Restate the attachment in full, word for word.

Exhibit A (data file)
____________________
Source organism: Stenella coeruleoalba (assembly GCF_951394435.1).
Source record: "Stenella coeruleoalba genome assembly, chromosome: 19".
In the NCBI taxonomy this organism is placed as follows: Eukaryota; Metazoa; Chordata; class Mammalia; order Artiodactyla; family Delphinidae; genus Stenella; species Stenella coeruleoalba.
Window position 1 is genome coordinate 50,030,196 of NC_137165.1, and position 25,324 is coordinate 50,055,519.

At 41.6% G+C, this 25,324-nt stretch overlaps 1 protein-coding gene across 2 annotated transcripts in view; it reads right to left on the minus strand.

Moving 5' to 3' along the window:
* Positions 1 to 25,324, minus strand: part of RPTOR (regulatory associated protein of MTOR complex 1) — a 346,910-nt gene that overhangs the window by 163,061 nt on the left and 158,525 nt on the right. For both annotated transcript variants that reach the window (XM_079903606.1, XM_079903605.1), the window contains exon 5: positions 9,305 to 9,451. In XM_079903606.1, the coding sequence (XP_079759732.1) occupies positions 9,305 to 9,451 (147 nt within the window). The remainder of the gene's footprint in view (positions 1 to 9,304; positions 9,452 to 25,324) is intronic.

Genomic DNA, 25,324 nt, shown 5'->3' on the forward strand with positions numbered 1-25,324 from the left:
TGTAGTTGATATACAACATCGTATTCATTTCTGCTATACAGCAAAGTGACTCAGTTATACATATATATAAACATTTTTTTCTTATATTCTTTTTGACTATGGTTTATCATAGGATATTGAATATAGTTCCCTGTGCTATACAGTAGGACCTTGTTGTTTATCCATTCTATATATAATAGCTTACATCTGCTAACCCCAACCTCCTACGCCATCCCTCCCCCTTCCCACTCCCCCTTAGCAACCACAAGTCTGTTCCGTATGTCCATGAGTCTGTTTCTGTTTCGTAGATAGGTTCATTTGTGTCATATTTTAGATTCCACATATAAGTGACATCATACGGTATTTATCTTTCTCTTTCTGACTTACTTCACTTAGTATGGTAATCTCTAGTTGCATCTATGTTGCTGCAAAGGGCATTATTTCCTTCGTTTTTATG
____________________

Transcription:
Source organism: Stenella coeruleoalba (assembly GCF_951394435.1).
Source record: "Stenella coeruleoalba genome assembly, chromosome: 19".
In the NCBI taxonomy this organism is placed as follows: Eukaryota; Metazoa; Chordata; class Mammalia; order Artiodactyla; family Delphinidae; genus Stenella; species Stenella coeruleoalba.
Window position 1 is genome coordinate 50,030,196 of NC_137165.1, and position 25,324 is coordinate 50,055,519.

At 41.6% G+C, this 25,324-nt stretch overlaps 1 protein-coding gene across 2 annotated transcripts in view; it reads right to left on the minus strand.

Moving 5' to 3' along the window:
* Positions 1 to 25,324, minus strand: part of RPTOR (regulatory associated protein of MTOR complex 1) — a 346,910-nt gene that overhangs the window by 163,061 nt on the left and 158,525 nt on the right. For both annotated transcript variants that reach the window (XM_079903606.1, XM_079903605.1), the window contains exon 5: positions 9,305 to 9,451. In XM_079903606.1, the coding sequence (XP_079759732.1) occupies positions 9,305 to 9,451 (147 nt within the window). The remainder of the gene's footprint in view (positions 1 to 9,304; positions 9,452 to 25,324) is intronic.

Genomic DNA, 25,324 nt, shown 5'->3' on the forward strand with positions numbered 1-25,324 from the left:
TGTAGTTGATATACAACATCGTATTCATTTCTGCTATACAGCAAAGTGACTCAGTTATACATATATATAAACATTTTTTTCTTATATTCTTTTTGACTATGGTTTATCATAGGATATTGAATATAGTTCCCTGTGCTATACAGTAGGACCTTGTTGTTTATCCATTCTATATATAATAGCTTACATCTGCTAACCCCAACCTCCTACGCCATCCCTCCCCCTTCCCACTCCCCCTTAGCAACCACAAGTCTGTTCCGTATGTCCATGAGTCTGTTTCTGTTTCGTAGATAGGTTCATTTGTGTCATATTTTAGATTCCACATATAAGTGACATCATACGGTATTTATCTTTCTCTTTCTGACTTACTTCACTTAGTATGGTAATCTCTAGTTGCATCTATGTTGCTGCAAAGGGCATTATTTCCTTCGTTTTTATG